Jaw muscles
Masseter, temporalis & pterygoids

 

Sometimes the body builds up tension that interferes with the voice in places you wouldn't necessarily expect. Another precise point that Ley targets is on the side of the neck where the scalenes and sternocleidomastoid cross, the transverse process of the fourth cervical vertebra. "You're going to go down the side and hit a bump and go 'ow' - it's one of those Spock spots, part of our human design where we are all going to carry tension." It's one of the first things he'll address when performers feel like they're losing their voice and need to get it back in time for a show the same day. 

 

Vulcan nerve pinch
That's it… right there!

 

These are just a few examples of ways that massage with a vibrator can ease vocal fatigue, release chronic tension and warm up the musculature. Any accupressure point related to breathing, vocal production or articulation will likely benefit from this kind of work. 

 

Vocal Fold Response 

Ley has found that using the vibrator to stimulate the vocal folds results in measurable improvement in projection and range. A spectrograph swiftly registers an increase in vocal energy, and his subjects feel as though there is a more dynamic wave to their vocal production. Precise placement and rate of vibration is essential for doing this safely and effectively. Ley places the tip of the vibrator "right below the thyroid notch - there's a nice natural depression there on the lamina where you can get into the cricothyroid and the other muscles coming across there." 

 

Lamina
Lamina of thyroid cartilage

 

He demonstrated for me, placing the vibrator on his throat and humming an arpeggio. The result was an exceptionally free double wave, produced effortlessly. It was quite clear that even with so brief an application, "already you're increasing the potential eigenfrequency, the number of waves in the vocal folds." As someone who spends a fair percentage of my work day listening to singers perform arpeggios, I was struck by how incredibly still Ley's entire throat appeared and how full his resulting sound was just with a gentle hum. One of the things I am most looking forward to investigating is whether this technique is useful for eliminating the extraneous tension and "reaching" singers often feel is necessary for accessing their highest and lowest pitches.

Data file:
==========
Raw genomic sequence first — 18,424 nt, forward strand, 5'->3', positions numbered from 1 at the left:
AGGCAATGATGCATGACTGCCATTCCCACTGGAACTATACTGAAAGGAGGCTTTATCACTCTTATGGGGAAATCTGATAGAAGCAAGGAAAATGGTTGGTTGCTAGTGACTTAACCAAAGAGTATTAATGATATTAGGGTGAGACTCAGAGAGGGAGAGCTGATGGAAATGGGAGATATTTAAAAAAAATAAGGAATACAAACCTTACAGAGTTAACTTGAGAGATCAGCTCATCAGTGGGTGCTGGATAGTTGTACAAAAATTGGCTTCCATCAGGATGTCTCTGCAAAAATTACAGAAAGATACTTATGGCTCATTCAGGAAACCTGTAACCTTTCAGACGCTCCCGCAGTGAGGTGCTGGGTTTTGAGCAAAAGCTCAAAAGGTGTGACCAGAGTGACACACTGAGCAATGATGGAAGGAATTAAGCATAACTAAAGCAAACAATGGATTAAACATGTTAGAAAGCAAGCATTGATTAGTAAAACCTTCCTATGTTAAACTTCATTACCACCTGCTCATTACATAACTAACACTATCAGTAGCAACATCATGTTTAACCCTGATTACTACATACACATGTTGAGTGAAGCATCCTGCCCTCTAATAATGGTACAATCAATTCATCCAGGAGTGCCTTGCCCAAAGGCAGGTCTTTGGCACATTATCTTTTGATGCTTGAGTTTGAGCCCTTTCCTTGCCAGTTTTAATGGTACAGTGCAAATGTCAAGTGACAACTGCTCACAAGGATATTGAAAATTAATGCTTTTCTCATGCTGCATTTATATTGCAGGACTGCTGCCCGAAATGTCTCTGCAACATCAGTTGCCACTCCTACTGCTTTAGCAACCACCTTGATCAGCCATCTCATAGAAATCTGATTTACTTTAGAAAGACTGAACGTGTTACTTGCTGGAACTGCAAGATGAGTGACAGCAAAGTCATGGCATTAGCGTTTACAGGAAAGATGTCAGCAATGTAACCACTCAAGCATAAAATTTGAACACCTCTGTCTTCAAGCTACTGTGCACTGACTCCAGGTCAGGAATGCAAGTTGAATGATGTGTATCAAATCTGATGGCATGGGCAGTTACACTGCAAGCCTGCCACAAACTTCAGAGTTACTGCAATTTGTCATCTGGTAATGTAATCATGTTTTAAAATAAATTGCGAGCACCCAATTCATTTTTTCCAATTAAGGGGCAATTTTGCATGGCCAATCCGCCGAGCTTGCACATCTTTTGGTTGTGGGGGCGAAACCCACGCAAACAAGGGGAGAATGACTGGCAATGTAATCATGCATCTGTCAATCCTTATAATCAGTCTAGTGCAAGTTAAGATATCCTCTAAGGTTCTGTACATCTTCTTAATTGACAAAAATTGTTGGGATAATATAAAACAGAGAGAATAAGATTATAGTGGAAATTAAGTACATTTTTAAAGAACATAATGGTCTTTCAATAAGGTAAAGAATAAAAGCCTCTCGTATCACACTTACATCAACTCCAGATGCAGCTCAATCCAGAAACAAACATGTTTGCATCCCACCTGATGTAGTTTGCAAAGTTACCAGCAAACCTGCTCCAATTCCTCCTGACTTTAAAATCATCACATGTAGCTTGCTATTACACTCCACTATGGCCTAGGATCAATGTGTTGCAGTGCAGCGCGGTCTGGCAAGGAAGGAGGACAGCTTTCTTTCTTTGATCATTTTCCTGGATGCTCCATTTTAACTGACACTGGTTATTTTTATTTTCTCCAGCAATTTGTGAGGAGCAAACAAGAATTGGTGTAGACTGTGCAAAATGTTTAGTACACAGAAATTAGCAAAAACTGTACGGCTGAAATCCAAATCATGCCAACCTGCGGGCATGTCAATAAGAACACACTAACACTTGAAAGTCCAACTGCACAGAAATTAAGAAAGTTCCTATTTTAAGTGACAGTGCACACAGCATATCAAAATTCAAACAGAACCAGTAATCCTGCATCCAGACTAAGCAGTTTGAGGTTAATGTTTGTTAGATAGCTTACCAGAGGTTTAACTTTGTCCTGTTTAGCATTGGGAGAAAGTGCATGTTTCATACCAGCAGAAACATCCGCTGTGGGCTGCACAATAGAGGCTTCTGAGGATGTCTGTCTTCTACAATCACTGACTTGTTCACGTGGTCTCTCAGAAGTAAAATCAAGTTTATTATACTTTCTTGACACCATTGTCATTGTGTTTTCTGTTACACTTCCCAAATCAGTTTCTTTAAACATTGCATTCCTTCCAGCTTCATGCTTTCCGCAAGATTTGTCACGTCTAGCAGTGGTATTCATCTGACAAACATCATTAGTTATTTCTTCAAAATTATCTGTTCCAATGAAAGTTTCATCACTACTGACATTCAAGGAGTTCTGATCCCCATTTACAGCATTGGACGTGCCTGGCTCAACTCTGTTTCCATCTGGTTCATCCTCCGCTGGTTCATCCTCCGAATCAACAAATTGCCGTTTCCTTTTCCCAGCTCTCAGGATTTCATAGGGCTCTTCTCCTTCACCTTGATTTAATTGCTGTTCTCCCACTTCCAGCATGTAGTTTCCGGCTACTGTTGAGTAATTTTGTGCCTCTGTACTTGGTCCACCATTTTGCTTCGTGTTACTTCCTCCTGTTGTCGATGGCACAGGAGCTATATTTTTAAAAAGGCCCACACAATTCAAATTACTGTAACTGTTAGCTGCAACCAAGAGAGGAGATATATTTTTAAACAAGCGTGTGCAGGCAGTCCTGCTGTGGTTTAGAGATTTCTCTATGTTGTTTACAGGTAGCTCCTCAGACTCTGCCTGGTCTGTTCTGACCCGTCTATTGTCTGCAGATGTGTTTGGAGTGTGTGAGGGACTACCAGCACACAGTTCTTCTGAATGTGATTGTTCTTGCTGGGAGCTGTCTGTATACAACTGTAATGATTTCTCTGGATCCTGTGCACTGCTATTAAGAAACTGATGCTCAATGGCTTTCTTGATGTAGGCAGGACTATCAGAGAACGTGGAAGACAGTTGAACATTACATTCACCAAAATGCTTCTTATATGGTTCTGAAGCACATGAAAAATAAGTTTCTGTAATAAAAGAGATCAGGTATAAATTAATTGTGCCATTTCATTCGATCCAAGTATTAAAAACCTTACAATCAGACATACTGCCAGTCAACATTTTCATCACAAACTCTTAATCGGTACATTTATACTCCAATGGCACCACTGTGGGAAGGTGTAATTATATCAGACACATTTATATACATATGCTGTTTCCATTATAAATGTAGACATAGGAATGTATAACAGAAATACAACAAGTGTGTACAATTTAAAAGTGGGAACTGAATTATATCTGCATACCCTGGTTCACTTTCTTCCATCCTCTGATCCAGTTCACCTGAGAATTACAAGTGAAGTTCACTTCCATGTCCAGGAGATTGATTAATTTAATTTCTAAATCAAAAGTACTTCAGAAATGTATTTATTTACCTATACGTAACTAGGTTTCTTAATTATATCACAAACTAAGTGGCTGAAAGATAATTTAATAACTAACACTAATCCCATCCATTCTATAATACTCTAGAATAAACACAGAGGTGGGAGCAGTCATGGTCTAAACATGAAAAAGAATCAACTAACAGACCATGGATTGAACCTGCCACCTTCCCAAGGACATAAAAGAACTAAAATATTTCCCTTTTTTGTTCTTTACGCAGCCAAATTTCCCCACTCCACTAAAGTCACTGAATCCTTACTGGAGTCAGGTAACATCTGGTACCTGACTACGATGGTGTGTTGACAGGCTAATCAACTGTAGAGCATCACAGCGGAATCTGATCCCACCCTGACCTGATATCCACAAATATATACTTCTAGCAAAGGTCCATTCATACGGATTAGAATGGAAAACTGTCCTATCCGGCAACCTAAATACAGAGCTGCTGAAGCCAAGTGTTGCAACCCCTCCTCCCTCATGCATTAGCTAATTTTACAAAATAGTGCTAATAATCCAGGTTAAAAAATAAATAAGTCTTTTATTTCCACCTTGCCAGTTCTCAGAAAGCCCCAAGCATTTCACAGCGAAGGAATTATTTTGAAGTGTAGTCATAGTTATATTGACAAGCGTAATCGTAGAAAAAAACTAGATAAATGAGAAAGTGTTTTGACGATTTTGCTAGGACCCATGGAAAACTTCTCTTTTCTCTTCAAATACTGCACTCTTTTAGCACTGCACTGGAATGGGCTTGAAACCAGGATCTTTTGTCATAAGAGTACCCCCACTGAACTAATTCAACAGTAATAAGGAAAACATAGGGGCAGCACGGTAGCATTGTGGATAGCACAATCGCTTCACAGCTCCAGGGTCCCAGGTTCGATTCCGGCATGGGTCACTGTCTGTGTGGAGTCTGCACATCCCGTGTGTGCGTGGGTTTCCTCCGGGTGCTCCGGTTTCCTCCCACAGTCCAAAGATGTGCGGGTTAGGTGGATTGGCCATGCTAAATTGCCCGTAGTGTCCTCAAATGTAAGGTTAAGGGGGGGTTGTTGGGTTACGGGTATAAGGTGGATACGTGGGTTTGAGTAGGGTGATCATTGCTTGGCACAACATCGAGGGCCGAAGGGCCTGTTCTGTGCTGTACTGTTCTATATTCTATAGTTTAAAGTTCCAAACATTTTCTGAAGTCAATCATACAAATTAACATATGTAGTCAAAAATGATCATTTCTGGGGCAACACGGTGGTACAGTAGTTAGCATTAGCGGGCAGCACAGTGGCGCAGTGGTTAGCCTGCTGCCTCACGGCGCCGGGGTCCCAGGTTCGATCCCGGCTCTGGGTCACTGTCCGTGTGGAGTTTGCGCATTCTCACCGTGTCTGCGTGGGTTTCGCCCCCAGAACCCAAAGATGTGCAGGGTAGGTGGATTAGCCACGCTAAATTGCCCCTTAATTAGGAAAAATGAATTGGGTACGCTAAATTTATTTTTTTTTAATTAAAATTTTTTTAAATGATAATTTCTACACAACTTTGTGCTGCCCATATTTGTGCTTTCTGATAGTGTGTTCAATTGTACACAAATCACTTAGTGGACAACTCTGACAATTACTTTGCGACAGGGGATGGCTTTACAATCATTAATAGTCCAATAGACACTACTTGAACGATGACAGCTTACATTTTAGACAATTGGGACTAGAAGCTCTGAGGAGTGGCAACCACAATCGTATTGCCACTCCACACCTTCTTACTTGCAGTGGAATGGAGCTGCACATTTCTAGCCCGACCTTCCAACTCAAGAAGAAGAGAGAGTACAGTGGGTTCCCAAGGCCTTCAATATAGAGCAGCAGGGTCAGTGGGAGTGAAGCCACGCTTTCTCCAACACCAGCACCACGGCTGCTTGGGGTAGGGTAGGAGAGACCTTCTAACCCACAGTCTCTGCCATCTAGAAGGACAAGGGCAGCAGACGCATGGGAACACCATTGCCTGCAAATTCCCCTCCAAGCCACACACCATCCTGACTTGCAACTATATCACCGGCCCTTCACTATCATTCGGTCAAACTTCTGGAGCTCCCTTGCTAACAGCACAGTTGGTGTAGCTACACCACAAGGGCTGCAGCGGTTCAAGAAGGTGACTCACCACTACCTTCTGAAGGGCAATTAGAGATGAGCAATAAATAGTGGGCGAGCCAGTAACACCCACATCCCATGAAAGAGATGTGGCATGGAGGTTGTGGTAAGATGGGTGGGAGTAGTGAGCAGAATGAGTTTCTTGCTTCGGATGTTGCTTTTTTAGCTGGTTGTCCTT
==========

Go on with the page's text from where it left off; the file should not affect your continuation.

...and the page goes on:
Resonance & Placement

Voice teachers and singers alike find resonance to be one of the most elusive aspects of vocal technique. It's the area where people are most likely to use bizarre imagery or contort their faces to achieve that balance of "point" and "bloom" characteristic of the perfect chiaroscuro. We just don't have much sensation of/direct control over much of the tissue, muscle and bone comprising that inner space, so figuring out how to shape it optimally for every vowel and pitch can be a mysterious and daunting process. Ley showed me how he has been using the vibrator to stimulate awareness and reciprocal vibration at key resonance locations. 

He began with the "mask resonance" so crucial for brightness and projection. "It's not so much about placing the voice forward but about capitalizing on resonance space and developing a more complex sound," he explained. "I don't want to put it in the depression between my nose and my cheekbone - I'm looking for that little divot where the zygomatic muscles insert." [Please follow link for clear definitions and an interactive illustration of the location and activity of these muscles.]

Ley then hummed an arpeggio. His voice emerged with a very bright, pingy quality but devoid of the pressure and nasality we often associate with "forward placement". Again, the effortlessness with which the sound rolled out of him was remarkable. "What's interesting is it hardly takes any time at all," he comments. "Now I'm not speaking with any more energy, but all of a sudden the placement has gone right there."